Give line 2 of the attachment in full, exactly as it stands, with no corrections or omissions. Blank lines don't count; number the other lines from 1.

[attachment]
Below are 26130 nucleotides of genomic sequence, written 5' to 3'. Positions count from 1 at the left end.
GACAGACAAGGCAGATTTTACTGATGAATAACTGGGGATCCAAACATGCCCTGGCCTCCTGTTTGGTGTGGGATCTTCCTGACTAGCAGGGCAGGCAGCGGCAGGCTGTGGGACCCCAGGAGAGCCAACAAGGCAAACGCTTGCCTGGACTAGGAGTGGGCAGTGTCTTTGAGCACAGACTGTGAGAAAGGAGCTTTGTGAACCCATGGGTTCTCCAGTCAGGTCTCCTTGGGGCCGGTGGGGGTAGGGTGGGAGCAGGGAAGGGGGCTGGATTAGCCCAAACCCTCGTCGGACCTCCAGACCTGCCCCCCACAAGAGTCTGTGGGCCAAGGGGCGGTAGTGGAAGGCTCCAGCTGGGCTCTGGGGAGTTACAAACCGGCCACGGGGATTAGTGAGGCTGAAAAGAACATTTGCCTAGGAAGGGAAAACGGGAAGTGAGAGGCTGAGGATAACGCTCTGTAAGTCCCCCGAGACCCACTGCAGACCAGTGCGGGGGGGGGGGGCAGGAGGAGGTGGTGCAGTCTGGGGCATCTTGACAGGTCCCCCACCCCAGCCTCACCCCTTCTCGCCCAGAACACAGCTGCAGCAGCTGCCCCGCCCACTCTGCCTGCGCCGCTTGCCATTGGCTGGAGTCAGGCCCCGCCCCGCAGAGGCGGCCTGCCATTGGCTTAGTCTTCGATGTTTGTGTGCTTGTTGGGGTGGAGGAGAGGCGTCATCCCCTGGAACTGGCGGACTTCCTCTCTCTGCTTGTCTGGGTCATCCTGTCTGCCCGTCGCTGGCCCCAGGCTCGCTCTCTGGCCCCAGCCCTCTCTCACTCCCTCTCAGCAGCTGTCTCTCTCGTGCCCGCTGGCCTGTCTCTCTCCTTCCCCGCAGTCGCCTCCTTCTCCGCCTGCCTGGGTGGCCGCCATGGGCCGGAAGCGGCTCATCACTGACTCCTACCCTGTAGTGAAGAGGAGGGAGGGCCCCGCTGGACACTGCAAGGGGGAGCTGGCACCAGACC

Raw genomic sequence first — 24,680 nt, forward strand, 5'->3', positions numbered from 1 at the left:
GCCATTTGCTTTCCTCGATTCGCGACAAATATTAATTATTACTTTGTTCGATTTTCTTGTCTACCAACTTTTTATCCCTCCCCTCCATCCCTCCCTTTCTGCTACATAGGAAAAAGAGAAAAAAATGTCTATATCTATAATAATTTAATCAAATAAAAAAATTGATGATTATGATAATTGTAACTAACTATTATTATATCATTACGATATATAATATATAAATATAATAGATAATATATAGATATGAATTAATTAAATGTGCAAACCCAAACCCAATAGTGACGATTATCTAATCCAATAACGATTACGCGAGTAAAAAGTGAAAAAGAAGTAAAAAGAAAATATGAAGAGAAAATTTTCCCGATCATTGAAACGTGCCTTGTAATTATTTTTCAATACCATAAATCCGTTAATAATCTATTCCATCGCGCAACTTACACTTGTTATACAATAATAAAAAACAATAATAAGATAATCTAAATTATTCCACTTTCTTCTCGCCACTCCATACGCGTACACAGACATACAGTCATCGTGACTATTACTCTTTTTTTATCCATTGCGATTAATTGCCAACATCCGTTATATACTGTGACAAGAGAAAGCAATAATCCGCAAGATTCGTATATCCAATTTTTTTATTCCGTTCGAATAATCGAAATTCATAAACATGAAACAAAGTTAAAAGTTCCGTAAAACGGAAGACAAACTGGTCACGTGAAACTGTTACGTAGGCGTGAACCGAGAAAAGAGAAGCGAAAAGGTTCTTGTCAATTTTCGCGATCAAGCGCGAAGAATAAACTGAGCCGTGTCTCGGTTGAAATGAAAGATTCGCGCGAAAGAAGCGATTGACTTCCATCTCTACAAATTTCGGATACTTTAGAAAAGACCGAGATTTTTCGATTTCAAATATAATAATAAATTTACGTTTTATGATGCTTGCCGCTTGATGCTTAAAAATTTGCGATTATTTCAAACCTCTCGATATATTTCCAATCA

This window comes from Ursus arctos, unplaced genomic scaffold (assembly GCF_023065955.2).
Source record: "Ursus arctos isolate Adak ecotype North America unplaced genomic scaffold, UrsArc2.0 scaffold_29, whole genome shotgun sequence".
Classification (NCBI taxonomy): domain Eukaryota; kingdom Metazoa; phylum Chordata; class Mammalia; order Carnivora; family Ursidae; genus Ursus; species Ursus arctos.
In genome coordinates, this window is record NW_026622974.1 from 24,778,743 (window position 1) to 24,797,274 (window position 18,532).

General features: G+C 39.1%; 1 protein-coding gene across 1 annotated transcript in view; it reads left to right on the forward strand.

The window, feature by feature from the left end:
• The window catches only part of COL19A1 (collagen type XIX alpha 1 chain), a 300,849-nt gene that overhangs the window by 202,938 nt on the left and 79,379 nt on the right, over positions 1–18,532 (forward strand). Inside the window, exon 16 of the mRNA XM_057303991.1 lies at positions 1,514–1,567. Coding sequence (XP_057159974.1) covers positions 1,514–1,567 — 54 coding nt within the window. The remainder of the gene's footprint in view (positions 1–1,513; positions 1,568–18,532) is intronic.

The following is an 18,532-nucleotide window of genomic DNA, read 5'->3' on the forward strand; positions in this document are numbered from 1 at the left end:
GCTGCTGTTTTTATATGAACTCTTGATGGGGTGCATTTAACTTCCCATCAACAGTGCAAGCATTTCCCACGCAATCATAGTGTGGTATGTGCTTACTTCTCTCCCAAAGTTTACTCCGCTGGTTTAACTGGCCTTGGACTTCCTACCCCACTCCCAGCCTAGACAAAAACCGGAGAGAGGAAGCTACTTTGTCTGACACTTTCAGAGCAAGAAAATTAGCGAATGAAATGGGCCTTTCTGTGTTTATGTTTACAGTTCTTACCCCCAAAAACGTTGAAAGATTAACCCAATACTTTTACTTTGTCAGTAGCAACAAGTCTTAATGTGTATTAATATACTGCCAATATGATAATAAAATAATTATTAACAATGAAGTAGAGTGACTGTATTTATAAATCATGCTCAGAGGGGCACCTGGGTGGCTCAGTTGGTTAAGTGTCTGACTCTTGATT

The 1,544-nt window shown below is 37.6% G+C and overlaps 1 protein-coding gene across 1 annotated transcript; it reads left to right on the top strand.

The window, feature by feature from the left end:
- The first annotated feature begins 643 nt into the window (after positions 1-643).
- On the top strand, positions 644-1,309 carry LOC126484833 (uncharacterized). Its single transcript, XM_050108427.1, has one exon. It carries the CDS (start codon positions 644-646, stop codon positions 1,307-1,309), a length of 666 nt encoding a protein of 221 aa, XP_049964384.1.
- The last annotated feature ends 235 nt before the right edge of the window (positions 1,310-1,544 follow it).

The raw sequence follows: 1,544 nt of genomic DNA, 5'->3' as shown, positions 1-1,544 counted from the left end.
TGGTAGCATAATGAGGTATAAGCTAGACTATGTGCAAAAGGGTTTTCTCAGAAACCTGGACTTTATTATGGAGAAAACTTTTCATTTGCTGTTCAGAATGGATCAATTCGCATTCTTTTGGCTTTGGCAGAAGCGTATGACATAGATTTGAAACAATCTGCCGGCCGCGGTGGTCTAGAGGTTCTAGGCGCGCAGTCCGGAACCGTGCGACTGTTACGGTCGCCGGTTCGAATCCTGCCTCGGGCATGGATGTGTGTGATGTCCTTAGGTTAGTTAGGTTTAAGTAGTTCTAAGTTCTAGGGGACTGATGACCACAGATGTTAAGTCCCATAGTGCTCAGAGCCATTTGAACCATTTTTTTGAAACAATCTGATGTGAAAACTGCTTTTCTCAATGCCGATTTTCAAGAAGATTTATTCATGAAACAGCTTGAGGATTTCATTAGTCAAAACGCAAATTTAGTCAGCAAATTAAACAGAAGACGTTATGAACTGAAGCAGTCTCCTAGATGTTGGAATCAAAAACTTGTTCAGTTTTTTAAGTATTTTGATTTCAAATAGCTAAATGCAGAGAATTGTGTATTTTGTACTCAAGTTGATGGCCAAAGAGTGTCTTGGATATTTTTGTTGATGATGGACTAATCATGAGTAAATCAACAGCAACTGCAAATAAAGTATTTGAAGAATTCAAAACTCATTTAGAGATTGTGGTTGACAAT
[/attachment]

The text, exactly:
GACAGACAAGGCAGATTTTACTGATGAATAACTGGGGATCCAAACATGCCCTGGCCTCCTGTTTGGTGTGGGATCTTCCTGACTAGCAGGGCAGGCAGCGGCAGGCTGTGGGACCCCAGGAGAGCCAACAAGGCAAACGCTTGCCTGGACTAGGAGTGGGCAGTGTCTTTGAGCACAGACTGTGAGAAAGGAGCTTTGTGAACCCATGGGTTCTCCAGTCAGGTCTCCTTGGGGCCGGTGGGGGTAGGGTGGGAGCAGGGAAGGGGGCTGGATTAGCCCAAACCCTCGTCGGACCTCCAGACCTGCCCCCCACAAGAGTCTGTGGGCCAAGGGGCGGTAGTGGAAGGCTCCAGCTGGGCTCTGGGGAGTTACAAACCGGCCACGGGGATTAGTGAGGCTGAAAAGAACATTTGCCTAGGAAGGGAAAACGGGAAGTGAGAGGCTGAGGATAACGCTCTGTAAGTCCCCCGAGACCCACTGCAGACCAGTGCGGGGGGGGGGGGCAGGAGGAGGTGGTGCAGTCTGGGGCATCTTGACAGGTCCCCCACCCCAGCCTCACCCCTTCTCGCCCAGAACACAGCTGCAGCAGCTGCCCCGCCCACTCTGCCTGCGCCGCTTGCCATTGGCTGGAGTCAGGCCCCGCCCCGCAGAGGCGGCCTGCCATTGGCTTAGTCTTCGATGTTTGTGTGCTTGTTGGGGTGGAGGAGAGGCGTCATCCCCTGGAACTGGCGGACTTCCTCTCTCTGCTTGTCTGGGTCATCCTGTCTGCCCGTCGCTGGCCCCAGGCTCGCTCTCTGGCCCCAGCCCTCTCTCACTCCCTCTCAGCAGCTGTCTCTCTCGTGCCCGCTGGCCTGTCTCTCTCCTTCCCCGCAGTCGCCTCCTTCTCCGCCTGCCTGGGTGGCCGCCATGGGCCGGAAGCGGCTCATCACTGACTCCTACCCTGTAGTGAAGAGGAGGGAGGGCCCCGCTGGACACTGCAAGGGGGAGCTGGCACCAGACC